Tips for Effective Bookkeeping

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Tips for Effective Bookkeeping

Apr 07, 2022

Bookkeeping, otherwise referred to as record keeping, is a part of the accounting process concerned with keeping detailed and accurate records of an organization's business transactions in a well-structured and orderly format. 

The primary objective of bookkeeping is to ensure that all the sale transactions of the organization are kept coherently for both reference and legal purposes. 

Listed below are some helpful tips for effective bookkeeping

Secure your receipts: Keeping receipts the old-fashioned way, which involves piling up receipt papers in your office, may not be necessary as you could scan all your receipts and keep them in your bookkeeping software by attaching an electronic copy of the receipts to each transaction. 

Subcontract your payroll: Payroll is a list of employees who receive salary or wages, together with the amounts due to each. It may not be easy to put your payroll together yourself because it can be time-consuming and confusing, so it's advisable to pay someone to get it done for you at a reasonable price. On the other hand, suppose you pay payroll providers to outsource your payroll. In that case, you may want to explore the safer option of opening a separate account dedicated to your payroll instead of using your primary business account.

Pay yourself: Paying yourself a salary will help you observe the golden rule of not making your business pay for your personal expenses and vice versa. It is advisable to use the payroll system of payment like the one you use for your employees as this ensures discipline.

Ensure that your records are clearly distinguished from each other: The financial records that bookkeeping entails are the purchase invoices, sales invoices, and cash book.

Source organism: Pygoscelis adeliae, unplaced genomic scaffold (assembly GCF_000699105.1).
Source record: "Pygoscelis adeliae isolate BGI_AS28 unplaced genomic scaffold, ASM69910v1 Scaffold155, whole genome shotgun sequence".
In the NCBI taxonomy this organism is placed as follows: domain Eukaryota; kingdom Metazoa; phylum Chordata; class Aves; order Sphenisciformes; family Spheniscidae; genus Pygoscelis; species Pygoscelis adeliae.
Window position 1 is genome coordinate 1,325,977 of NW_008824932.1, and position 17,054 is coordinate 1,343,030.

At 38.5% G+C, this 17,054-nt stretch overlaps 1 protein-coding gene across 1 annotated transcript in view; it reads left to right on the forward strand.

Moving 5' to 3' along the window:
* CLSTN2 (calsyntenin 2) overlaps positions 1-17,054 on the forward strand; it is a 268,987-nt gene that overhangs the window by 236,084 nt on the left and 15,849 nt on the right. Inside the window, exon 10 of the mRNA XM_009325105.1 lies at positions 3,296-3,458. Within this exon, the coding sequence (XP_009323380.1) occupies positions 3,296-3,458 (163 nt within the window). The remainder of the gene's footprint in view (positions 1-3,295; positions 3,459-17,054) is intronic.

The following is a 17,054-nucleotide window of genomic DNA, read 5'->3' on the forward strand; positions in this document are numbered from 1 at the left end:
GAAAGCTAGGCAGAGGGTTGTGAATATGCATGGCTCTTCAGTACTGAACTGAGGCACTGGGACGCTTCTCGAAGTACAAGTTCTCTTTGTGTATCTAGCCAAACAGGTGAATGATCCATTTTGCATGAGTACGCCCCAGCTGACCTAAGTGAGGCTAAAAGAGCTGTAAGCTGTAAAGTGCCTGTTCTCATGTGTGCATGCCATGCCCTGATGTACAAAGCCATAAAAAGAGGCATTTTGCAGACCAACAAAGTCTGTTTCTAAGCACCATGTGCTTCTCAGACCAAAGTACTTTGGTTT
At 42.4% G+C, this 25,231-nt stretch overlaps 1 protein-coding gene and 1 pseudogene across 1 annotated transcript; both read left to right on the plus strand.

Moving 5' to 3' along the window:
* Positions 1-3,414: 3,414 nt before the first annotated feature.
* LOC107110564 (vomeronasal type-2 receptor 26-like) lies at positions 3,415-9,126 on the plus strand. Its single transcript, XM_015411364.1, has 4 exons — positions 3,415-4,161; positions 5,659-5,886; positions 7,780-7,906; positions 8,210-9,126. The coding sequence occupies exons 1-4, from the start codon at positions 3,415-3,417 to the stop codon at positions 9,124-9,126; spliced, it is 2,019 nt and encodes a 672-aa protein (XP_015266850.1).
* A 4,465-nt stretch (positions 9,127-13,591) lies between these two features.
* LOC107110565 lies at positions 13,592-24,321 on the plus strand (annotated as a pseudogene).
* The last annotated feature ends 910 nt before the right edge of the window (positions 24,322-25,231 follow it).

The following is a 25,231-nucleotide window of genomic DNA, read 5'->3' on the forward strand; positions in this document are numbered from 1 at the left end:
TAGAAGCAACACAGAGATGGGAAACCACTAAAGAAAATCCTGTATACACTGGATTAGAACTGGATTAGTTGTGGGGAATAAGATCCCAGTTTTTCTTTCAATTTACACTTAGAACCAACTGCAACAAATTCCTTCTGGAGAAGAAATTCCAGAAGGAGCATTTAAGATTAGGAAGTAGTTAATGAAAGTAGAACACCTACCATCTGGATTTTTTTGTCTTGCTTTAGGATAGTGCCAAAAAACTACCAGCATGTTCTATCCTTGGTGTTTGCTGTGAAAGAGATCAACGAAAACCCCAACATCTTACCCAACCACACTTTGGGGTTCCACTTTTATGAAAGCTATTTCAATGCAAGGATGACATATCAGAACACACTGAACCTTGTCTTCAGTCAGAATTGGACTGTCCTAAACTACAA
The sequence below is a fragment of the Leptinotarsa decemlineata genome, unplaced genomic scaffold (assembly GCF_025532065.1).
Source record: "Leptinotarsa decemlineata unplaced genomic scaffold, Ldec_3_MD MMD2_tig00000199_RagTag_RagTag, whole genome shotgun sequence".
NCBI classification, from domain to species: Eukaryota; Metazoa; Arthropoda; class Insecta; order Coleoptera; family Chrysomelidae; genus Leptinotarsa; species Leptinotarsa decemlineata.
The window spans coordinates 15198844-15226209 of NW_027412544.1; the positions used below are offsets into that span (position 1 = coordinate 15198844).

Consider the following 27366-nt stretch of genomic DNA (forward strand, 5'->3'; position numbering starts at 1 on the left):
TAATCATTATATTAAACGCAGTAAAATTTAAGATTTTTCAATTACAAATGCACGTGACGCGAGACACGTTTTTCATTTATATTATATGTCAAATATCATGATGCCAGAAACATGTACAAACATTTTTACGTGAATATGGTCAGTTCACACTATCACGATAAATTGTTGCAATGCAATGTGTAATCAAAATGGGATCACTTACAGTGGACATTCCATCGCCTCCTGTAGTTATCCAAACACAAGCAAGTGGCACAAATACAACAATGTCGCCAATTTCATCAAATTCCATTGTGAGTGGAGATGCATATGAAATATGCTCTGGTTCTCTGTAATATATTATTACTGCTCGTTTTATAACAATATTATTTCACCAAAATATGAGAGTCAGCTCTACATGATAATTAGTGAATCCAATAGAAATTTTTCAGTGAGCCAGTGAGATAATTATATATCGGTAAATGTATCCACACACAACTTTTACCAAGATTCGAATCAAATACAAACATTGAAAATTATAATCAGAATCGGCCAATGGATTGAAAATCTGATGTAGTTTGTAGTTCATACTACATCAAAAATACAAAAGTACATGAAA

It is advisable to sort the purchase invoice file by the date/time of purchases made alongside the payment method used. 

The sales invoice file keeps a record of all successful sales made. Therefore, keeping the unpaid sales in a different file is essential.

The cash book records the credits and debits made on the business's bank account. With this record at hand, it will be easy to make forecasts.

Disallow frequent credit sales: When a credit sale is made, give deadlines for payments and follow through with the deadlines given. Regular credit sales may bring ruin to your business and cause you to be in debt.

Make plans: Richard Cushing once said, "Always plan ahead. It wasn't raining when Noah built the ark", and I couldn't agree less.

Looking through your financial records from the previous years or months, you have probably been able to observe times when you could have spent less money by planning ahead.

Pinpoint significant expenses(like tax) and make plans for them. Don't exempt impromptu other expenditures that may come up during the course of the month or year. Also, allot a particular amount of money to that - this will reduce the risk of running into debts.

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